Phil was built to automate a couple of mundane tasks that PHP and other Apache based web-devs find themselves doing on every new project: setting up a new domain in their /etc/hosts and and adding a new a new entry in their httpd.conf (or vhosts file).

The Problem

Every time a web-dev using Apache is starting a new project they need to sudo edit their /etc/hosts file, pick a local domain, point it to, (sometimes sudo) edit their httpd.conf or other file containing their vhosts directives, add that same domain, point it to a specific directory, create that directory, and restart Apache. All that is outside of actually setting up the project. Wouldn’t it be easier to just run one command that modified the necessary files, created the necessary directory, and restarted Apache for you? That’s the whole purpose of Phil.

The Solution

Since Phil is targetted at Apache users, why not write it in something their likely already using? This is why Phil is written in pure PHP. Phil was put together in a day, and the finishing touches were the one line install. To keep Phil light and not dependant on the use of specific package managers such as composer, Phil can be installed with a single PHP command executed in the terminal.

php -r "eval(file_get_contents('http://goo.gl/8bWMsW'));"

Of course evaling the contents of a remote file (especially one behind a short link provider) is terrifying. This was obviously built for convenience, and I only except people I already have a relationship with to trust this command. But for the curious, if you dig into the short link you’ll see it redirects to a pulic gist which simply grabs a copy of the install script, stores it in the /tmp directory and runs it. Alternatively one can simply download the install script and run it manually, or for an even more manual process a user can pull the project manually and set up their own bash_profile alias.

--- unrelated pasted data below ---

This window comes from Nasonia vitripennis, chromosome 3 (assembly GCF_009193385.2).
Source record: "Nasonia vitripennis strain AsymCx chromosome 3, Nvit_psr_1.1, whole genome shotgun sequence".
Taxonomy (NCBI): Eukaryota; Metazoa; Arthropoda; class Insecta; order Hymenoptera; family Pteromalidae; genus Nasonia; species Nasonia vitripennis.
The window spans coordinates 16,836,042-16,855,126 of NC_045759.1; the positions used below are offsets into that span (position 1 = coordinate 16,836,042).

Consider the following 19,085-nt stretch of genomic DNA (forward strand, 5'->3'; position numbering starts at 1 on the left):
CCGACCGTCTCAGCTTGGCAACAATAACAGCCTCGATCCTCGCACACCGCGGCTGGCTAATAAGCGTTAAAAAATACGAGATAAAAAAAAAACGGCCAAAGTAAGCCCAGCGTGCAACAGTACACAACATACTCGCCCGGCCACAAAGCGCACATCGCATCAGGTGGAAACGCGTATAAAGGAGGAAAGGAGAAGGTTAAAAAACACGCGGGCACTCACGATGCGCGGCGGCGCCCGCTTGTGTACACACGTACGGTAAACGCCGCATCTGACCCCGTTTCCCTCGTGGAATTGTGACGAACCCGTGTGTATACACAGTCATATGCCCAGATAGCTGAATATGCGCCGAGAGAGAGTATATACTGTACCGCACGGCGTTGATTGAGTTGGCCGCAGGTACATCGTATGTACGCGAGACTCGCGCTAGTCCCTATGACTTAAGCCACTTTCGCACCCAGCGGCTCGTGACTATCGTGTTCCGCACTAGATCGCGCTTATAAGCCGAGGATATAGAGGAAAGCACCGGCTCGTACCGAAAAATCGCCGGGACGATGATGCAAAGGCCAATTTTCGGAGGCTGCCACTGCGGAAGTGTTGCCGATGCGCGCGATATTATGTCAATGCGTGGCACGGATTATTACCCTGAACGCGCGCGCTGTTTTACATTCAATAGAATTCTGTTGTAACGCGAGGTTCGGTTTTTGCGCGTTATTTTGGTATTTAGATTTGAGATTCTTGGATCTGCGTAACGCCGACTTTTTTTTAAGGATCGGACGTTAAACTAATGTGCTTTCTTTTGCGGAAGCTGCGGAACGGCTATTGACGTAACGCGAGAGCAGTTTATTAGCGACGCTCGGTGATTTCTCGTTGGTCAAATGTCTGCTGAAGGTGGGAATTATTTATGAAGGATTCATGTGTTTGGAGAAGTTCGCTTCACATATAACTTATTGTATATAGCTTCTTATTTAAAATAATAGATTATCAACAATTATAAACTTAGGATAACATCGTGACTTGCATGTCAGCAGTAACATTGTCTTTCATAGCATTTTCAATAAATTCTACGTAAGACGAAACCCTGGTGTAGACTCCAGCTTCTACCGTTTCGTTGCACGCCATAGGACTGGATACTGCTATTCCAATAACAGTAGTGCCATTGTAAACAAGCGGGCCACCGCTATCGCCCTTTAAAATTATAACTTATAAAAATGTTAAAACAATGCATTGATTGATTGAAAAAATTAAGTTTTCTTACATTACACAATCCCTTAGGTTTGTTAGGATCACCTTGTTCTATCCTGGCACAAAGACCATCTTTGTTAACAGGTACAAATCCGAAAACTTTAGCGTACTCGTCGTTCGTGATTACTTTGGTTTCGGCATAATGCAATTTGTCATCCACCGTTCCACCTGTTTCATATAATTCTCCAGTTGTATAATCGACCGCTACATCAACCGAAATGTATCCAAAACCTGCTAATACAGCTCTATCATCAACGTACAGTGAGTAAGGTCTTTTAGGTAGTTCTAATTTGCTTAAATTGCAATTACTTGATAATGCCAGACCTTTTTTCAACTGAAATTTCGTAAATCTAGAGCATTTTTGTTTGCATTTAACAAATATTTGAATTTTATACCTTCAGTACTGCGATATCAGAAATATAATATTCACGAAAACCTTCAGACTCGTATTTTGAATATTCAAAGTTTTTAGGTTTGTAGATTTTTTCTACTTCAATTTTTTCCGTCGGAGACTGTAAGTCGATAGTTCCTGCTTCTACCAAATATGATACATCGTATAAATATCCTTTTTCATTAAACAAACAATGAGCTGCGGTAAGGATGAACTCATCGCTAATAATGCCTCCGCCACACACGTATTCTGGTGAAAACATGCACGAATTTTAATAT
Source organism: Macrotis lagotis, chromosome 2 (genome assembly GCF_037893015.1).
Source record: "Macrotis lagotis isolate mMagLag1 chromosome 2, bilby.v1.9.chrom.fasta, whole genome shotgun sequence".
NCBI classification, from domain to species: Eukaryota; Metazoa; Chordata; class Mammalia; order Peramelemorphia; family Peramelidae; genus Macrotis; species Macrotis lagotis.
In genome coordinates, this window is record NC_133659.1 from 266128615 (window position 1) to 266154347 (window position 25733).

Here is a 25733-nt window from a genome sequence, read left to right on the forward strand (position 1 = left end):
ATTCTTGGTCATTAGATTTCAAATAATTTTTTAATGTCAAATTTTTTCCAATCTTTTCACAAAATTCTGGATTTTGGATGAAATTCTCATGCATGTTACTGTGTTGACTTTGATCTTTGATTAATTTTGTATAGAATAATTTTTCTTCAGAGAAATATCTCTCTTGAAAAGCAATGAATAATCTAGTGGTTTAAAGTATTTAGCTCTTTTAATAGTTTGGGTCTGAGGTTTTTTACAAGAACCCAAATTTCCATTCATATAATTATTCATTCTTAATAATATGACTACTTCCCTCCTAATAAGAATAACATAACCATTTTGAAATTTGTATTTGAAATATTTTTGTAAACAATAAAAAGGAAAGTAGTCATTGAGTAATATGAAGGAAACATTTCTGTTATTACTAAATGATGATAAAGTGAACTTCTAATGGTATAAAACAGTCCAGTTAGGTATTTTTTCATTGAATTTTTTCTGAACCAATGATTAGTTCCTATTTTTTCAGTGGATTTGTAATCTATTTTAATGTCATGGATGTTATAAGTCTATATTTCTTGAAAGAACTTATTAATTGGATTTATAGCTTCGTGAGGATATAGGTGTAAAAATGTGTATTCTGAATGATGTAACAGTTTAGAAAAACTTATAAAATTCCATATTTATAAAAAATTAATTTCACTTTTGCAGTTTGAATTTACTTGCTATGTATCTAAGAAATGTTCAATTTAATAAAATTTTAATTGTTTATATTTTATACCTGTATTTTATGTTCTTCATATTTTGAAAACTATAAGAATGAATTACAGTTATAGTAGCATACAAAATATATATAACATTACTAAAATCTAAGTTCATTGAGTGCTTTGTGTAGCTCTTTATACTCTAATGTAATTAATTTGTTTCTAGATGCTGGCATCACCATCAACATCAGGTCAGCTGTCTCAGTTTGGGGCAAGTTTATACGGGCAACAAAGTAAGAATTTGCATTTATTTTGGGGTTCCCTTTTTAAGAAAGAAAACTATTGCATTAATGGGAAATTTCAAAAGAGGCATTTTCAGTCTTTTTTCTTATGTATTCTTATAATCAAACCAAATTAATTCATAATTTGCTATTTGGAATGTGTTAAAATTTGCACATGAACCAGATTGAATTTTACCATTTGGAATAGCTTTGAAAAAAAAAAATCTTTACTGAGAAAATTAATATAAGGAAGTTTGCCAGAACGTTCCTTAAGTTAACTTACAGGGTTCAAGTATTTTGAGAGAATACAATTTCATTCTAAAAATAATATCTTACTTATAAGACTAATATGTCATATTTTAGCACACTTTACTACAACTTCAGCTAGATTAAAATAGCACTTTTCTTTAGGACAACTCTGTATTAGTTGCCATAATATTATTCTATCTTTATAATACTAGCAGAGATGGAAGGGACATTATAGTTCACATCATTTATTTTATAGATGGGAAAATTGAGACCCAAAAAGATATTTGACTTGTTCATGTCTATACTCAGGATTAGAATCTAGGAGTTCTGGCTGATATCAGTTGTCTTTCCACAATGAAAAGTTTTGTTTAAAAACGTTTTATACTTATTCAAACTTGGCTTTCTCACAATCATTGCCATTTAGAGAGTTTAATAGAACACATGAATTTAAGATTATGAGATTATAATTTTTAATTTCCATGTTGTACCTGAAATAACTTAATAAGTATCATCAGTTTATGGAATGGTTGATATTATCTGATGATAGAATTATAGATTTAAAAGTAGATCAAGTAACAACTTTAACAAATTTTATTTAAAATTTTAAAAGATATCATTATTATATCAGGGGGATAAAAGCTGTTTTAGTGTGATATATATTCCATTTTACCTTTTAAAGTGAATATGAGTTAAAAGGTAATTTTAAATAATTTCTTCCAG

Once Phil is installed the user is prompted to initialize Phil which will create the necessary local files. From there the user can get and set Phil configurations such as the port Apache is running on, the directory where their web projects are stored, and the paths to their /etc/hosts and httpd.conf files. Once Phil is completely configured setting up a new site is as simple as phil [domain] [folder] where “domain” is the local domain you’re setting up, and “folder” is the path it will be served out of. If the directory does not yet exist, it will be created.